British Columbia Boating - Vancouver Area Lakes

Boating in British Columbia

Boating the Large Lakes
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  • The Harrison Lake area, is home to the legendary Sasquatch (Big Foot), a giant apelike creature covered with hair. The scientists are skeptical and waiting for proof that the Sasquatch exists but there are many believers. Keep your eyes peeled. The Sasquatch might be just around the next bend in the road or hiding behind a tree.

    Harrison Lake

    Harrison Hot Springs is referred to the Spa Capital of Canada. Residents of this small town cater to the people who come to take advantage of the hot springs, health facilities and resort. Two sulphur-potash springs bumble up from the mountains on the west side of the lake making Harrison Hot Springs popular with visitors and locals.

    British Columbia history is intertwined with Harrison Hot Springs and Harrison Lake. First Nations People have visited the springs for thousands of years and the aboriginal name for the lake means ‘hot water'. St. Alice Hotel with a bathhouse, was the first resort, built when the railway was under construction in the year 1886. In 1920 fire destroyed that hotel and the present one was opened in 1926. Owners were given rights to the hot springs, with a provision that a flow of the springs should be available to the public. During World War 11, the armed forces used the hotel.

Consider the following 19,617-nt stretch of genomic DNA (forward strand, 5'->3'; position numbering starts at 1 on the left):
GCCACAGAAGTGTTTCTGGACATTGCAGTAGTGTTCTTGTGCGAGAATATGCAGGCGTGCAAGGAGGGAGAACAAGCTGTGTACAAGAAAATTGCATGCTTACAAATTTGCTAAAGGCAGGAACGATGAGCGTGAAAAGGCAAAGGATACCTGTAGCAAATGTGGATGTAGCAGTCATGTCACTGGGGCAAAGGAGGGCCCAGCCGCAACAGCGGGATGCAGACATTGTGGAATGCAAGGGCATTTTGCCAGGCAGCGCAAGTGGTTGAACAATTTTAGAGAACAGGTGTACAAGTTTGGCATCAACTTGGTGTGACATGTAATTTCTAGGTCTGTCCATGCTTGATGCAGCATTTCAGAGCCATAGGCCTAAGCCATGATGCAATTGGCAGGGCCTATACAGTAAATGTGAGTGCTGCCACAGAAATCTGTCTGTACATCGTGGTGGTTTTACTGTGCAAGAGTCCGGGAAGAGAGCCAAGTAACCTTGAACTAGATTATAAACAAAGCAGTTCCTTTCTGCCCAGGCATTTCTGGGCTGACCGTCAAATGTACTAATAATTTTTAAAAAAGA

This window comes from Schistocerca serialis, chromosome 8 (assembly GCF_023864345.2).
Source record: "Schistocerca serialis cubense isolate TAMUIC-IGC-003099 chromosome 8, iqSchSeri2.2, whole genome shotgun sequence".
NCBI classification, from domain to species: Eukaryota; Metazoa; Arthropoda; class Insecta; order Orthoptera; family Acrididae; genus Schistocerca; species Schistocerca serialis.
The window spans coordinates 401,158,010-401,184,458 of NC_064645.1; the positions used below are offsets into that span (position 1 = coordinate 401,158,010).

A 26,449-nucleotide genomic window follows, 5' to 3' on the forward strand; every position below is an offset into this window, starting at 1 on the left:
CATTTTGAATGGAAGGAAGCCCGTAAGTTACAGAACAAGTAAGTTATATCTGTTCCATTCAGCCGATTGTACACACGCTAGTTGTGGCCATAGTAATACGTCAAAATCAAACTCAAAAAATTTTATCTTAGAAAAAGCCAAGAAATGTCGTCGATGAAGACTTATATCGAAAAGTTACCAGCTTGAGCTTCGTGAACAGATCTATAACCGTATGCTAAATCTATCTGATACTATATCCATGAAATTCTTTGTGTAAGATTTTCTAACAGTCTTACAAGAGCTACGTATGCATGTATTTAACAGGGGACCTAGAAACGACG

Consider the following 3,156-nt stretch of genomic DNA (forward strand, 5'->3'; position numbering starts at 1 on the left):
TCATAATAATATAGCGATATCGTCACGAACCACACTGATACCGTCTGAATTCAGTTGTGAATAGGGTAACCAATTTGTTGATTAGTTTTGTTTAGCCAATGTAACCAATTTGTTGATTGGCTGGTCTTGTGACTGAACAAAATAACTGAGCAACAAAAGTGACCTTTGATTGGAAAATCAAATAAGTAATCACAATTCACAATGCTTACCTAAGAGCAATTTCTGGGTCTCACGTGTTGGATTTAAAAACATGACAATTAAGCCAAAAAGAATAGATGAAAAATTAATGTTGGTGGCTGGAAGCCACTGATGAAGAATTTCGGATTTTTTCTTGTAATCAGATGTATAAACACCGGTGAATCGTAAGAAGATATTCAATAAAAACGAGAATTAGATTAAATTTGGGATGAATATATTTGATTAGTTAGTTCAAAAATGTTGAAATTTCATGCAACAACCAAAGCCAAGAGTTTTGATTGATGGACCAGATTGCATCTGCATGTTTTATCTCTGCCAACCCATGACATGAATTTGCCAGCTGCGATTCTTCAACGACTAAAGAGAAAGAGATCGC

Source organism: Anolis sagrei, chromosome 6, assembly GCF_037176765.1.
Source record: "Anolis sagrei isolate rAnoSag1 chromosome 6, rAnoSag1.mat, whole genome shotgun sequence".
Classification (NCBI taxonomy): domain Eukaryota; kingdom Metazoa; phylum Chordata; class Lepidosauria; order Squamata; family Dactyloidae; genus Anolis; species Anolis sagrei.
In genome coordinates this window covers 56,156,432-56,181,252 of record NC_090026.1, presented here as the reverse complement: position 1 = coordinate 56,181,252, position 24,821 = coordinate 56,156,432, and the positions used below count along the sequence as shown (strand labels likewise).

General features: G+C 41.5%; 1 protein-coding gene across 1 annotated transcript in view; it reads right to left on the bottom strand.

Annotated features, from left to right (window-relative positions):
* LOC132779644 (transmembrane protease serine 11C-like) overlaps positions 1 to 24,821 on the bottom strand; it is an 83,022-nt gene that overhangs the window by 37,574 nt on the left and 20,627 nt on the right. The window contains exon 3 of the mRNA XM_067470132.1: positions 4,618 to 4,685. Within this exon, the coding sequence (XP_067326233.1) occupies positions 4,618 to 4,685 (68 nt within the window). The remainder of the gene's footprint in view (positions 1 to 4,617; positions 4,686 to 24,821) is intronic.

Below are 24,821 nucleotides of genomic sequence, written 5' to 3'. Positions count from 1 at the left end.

Miners heading to the Cariboo and the gold rush in 1859, started their trip at Harrison Lake. They went up lake by steamer to Port Douglas. From this point on, the trip was by overland and by boat to the goldfields in the interior. This route was in use until the building of the Wagon Road North.

    Harrison Hot Springs with accommodations, restaurants, shops and other facilities looks after visitors and local residents' needs. One of the most popular attractions at Harrison Hot Springs is the large public pool with water temperature at 39 degrees Celsius (102 degrees Fahrenheit). A soak in this pool, is believed to relief some ailments.

    Boating, sailing, fishing and canoeing are enjoyable activities on Harrison Lake. The lake is 60 km. (37.2 mi.) long and storms are sudden, so stay close to shore for protection. On land are many hiking trails and driving tours. Sasquatch Provincial Park bordering on Harrison Lake is an excellent place for camping. Learn about the past with a visit to Kilby's General Store, hotel, post office and horse barn. It is part of Kilby Provincial Park and camping facilities. A visit to the Fraser Valley is not complete, until you visit Harrison Lake and Harrison Hot Springs.

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    British Columbia Boating - Vancouver Area Lakes